Divorce is stressful for both parents and their children. Divorce is more common, less different and less stigmatized than before. Many children find it difficult to adjust to the loss of a vital relationship, parental conflict or remarriage of their parent. Later on in life children may be seriously affected by divorce, but divorce also increases the risk that a child will have behavioral issues or problems while the divorce is being dealt with legally. Infants and toddlers have little to no comprehension of divorce so there is little to no reaction. Preschoolers fear abandonment when their mother and father no longer live together. Children in this age group often play their parents against each other and behave differently when alone with each. Children going through the trauma of a family breaking apart are not abnormal or disturbed, they are just responding to their age and to some maturity at the time of the divorce.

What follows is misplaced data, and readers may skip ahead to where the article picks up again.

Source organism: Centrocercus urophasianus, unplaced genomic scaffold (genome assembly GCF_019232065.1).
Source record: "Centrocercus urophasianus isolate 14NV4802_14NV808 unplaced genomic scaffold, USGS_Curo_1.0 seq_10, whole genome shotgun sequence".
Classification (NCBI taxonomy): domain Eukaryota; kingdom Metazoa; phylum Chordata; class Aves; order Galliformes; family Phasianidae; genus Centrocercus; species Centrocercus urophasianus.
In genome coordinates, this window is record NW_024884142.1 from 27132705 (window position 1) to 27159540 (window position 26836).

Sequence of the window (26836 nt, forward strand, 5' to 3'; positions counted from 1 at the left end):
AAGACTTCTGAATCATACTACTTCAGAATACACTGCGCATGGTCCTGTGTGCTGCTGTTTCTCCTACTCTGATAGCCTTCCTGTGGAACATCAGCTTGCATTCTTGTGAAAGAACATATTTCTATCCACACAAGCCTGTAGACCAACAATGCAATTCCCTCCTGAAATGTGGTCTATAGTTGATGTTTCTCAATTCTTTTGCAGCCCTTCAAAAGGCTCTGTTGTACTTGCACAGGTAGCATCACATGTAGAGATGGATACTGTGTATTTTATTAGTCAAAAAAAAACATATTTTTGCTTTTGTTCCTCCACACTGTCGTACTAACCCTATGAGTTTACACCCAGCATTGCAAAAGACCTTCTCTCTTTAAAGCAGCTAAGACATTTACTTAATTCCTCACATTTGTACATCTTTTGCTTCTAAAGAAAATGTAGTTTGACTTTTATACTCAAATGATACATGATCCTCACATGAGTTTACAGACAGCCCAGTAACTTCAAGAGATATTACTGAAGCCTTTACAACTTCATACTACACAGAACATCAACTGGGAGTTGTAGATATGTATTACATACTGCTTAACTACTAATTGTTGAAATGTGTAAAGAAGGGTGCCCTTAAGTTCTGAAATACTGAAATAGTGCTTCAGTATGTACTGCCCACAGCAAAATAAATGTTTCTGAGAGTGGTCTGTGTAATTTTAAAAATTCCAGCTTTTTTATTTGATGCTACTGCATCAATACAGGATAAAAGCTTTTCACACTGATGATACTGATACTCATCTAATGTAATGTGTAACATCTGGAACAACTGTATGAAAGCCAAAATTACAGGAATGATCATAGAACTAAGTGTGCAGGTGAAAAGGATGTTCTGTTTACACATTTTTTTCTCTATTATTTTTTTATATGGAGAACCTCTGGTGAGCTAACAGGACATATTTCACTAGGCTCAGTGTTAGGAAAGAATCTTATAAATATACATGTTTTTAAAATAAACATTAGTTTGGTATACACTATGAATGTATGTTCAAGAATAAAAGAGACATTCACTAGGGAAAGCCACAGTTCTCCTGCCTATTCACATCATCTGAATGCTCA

A literature review of five relevant articles published from 1985-2011 show almost the same outcome in all, namely that the behaviors of children are not necessarily the result of divorce. Statistics show that most behaviors were present prior to the divorce. In the article from the "Journal of Divorce and Remarriage," Michelle Moon states, "Much of the divorce literature indicates that children from intact, never divorced families exhibit fewer behavioral problems and evidence greater psychological adjustment than children from divorced or remarried families" (Moon 2011). In a recent response to a blog, Carl Pickardt, Ph.D. in psychology, stated that "for young children, divorce shakes trust in dependency on parents who now behave in an extremely undependable way" (Pickardt 2011). Pickardt believes in observing the three "R's," routines, rituals and reassurance. Yet in another article it was found that children who come from divorced families were more likely to have aggressive behaviors, be impulsive, be antisocial and have difficulties relating to their parents.